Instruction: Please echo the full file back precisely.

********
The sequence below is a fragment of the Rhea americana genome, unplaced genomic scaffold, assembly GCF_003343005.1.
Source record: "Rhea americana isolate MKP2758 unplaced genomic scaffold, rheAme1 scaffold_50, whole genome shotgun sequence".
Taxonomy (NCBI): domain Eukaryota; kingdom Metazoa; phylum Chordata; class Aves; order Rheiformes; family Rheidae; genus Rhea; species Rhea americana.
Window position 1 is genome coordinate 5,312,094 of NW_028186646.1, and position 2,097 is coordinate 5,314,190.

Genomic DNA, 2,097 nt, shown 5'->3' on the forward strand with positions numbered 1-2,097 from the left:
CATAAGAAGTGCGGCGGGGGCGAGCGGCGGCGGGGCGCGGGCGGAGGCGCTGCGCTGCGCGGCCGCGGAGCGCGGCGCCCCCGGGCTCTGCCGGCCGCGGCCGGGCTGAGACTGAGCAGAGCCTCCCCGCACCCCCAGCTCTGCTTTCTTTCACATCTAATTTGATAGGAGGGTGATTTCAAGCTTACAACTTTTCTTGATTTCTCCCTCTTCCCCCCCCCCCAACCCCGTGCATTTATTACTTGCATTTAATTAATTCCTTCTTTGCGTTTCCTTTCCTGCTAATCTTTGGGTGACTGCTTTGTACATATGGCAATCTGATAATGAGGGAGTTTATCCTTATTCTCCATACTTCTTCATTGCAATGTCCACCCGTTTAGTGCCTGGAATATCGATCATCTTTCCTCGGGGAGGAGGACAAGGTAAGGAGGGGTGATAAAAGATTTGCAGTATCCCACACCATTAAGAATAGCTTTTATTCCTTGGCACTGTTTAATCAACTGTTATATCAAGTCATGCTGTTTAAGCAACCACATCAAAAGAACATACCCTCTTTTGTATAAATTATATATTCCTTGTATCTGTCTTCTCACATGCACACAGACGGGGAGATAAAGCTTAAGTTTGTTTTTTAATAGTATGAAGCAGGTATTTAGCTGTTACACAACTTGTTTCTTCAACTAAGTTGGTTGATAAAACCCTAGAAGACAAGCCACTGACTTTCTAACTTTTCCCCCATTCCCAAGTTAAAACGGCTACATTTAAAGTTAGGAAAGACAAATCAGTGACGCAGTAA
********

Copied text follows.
The sequence below is a fragment of the Rhea americana genome, unplaced genomic scaffold, assembly GCF_003343005.1.
Source record: "Rhea americana isolate MKP2758 unplaced genomic scaffold, rheAme1 scaffold_50, whole genome shotgun sequence".
Taxonomy (NCBI): domain Eukaryota; kingdom Metazoa; phylum Chordata; class Aves; order Rheiformes; family Rheidae; genus Rhea; species Rhea americana.
Window position 1 is genome coordinate 5,312,094 of NW_028186646.1, and position 2,097 is coordinate 5,314,190.

Genomic DNA, 2,097 nt, shown 5'->3' on the forward strand with positions numbered 1-2,097 from the left:
CATAAGAAGTGCGGCGGGGGCGAGCGGCGGCGGGGCGCGGGCGGAGGCGCTGCGCTGCGCGGCCGCGGAGCGCGGCGCCCCCGGGCTCTGCCGGCCGCGGCCGGGCTGAGACTGAGCAGAGCCTCCCCGCACCCCCAGCTCTGCTTTCTTTCACATCTAATTTGATAGGAGGGTGATTTCAAGCTTACAACTTTTCTTGATTTCTCCCTCTTCCCCCCCCCCCAACCCCGTGCATTTATTACTTGCATTTAATTAATTCCTTCTTTGCGTTTCCTTTCCTGCTAATCTTTGGGTGACTGCTTTGTACATATGGCAATCTGATAATGAGGGAGTTTATCCTTATTCTCCATACTTCTTCATTGCAATGTCCACCCGTTTAGTGCCTGGAATATCGATCATCTTTCCTCGGGGAGGAGGACAAGGTAAGGAGGGGTGATAAAAGATTTGCAGTATCCCACACCATTAAGAATAGCTTTTATTCCTTGGCACTGTTTAATCAACTGTTATATCAAGTCATGCTGTTTAAGCAACCACATCAAAAGAACATACCCTCTTTTGTATAAATTATATATTCCTTGTATCTGTCTTCTCACATGCACACAGACGGGGAGATAAAGCTTAAGTTTGTTTTTTAATAGTATGAAGCAGGTATTTAGCTGTTACACAACTTGTTTCTTCAACTAAGTTGGTTGATAAAACCCTAGAAGACAAGCCACTGACTTTCTAACTTTTCCCCCATTCCCAAGTTAAAACGGCTACATTTAAAGTTAGGAAAGACAAATCAGTGACGCAGTAA